Read More

Chicago Moves Forward in Clean Air Efforts, But Uncertainty Remains for Developers and Businesses

In 2019, Chicago’s average air quality index (AQI) was 52 (“moderate”).[1] The Environmental Protection Agency (EPA) defines “moderate” air quality as acceptable air quality, but for some pollutants, there may be a moderate health concern to a small number of individuals.[2] AQI ratings are calculated by weighing six key criteria pollutants for their risk to health: (1) ozone, (2) particulate matter, (3) carbon monoxide, (4) nitrogen dioxide), (5) sulfur dioxide, and (6) lead.[3] Particulate matter includes both PM10 and PM2.5, which are the numbers referring to the particle’s diameter in micrometers.[4]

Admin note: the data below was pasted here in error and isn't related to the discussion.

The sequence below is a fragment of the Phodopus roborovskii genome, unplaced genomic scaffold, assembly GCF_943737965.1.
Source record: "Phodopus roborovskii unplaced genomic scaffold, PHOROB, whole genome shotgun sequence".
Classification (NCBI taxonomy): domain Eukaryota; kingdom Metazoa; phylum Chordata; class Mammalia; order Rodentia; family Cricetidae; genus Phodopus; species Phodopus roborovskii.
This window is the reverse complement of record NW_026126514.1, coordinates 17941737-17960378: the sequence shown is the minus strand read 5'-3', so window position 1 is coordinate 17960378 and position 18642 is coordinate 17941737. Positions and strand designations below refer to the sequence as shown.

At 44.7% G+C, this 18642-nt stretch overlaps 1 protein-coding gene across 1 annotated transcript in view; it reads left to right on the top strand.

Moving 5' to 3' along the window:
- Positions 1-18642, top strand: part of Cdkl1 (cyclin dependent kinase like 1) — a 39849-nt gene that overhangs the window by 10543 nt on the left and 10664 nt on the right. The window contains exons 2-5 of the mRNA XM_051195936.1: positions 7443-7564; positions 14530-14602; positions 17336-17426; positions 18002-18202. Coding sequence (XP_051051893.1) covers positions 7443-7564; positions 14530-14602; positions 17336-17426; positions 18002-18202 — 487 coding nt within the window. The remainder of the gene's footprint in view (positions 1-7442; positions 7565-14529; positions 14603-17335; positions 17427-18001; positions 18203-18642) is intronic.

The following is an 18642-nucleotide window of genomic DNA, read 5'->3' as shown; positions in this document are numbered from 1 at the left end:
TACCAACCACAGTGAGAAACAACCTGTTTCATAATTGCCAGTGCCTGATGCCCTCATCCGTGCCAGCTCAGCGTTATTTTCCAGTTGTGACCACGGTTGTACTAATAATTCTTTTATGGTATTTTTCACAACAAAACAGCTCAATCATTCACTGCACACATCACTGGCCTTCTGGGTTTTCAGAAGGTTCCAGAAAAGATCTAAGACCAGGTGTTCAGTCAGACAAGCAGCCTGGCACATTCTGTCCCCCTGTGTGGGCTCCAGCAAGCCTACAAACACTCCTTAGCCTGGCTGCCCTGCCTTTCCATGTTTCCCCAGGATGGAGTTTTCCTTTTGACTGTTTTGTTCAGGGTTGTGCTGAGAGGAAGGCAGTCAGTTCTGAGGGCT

Read More

Wolves Take Centerstage from Courtroom Battles to Climate Crisis

In the early days of January 2021, the gray wolf was officially removed from the Endangered Species Act’s (ESA) List of Endangered and Threatened Wildlife.[1] By February 2, 2021, the hunter advocacy group, Hunter Nation, had filed a lawsuit in Jefferson County, Wisconsin, against the Wisconsin Department of Natural Resources (DNR) alleging the agency violated state law by failing to schedule a wolf hunt after the delisting of the gray wolf had taken effect.[2] A little more than a week later, the court ruled in favor of Hunter Nation and forced the DNR to hold a wolf hunt by the end of the month.[3] The outcome was devastating.

Read More

PFAS: Illinois’ Chance to Confront “Forever Chemicals”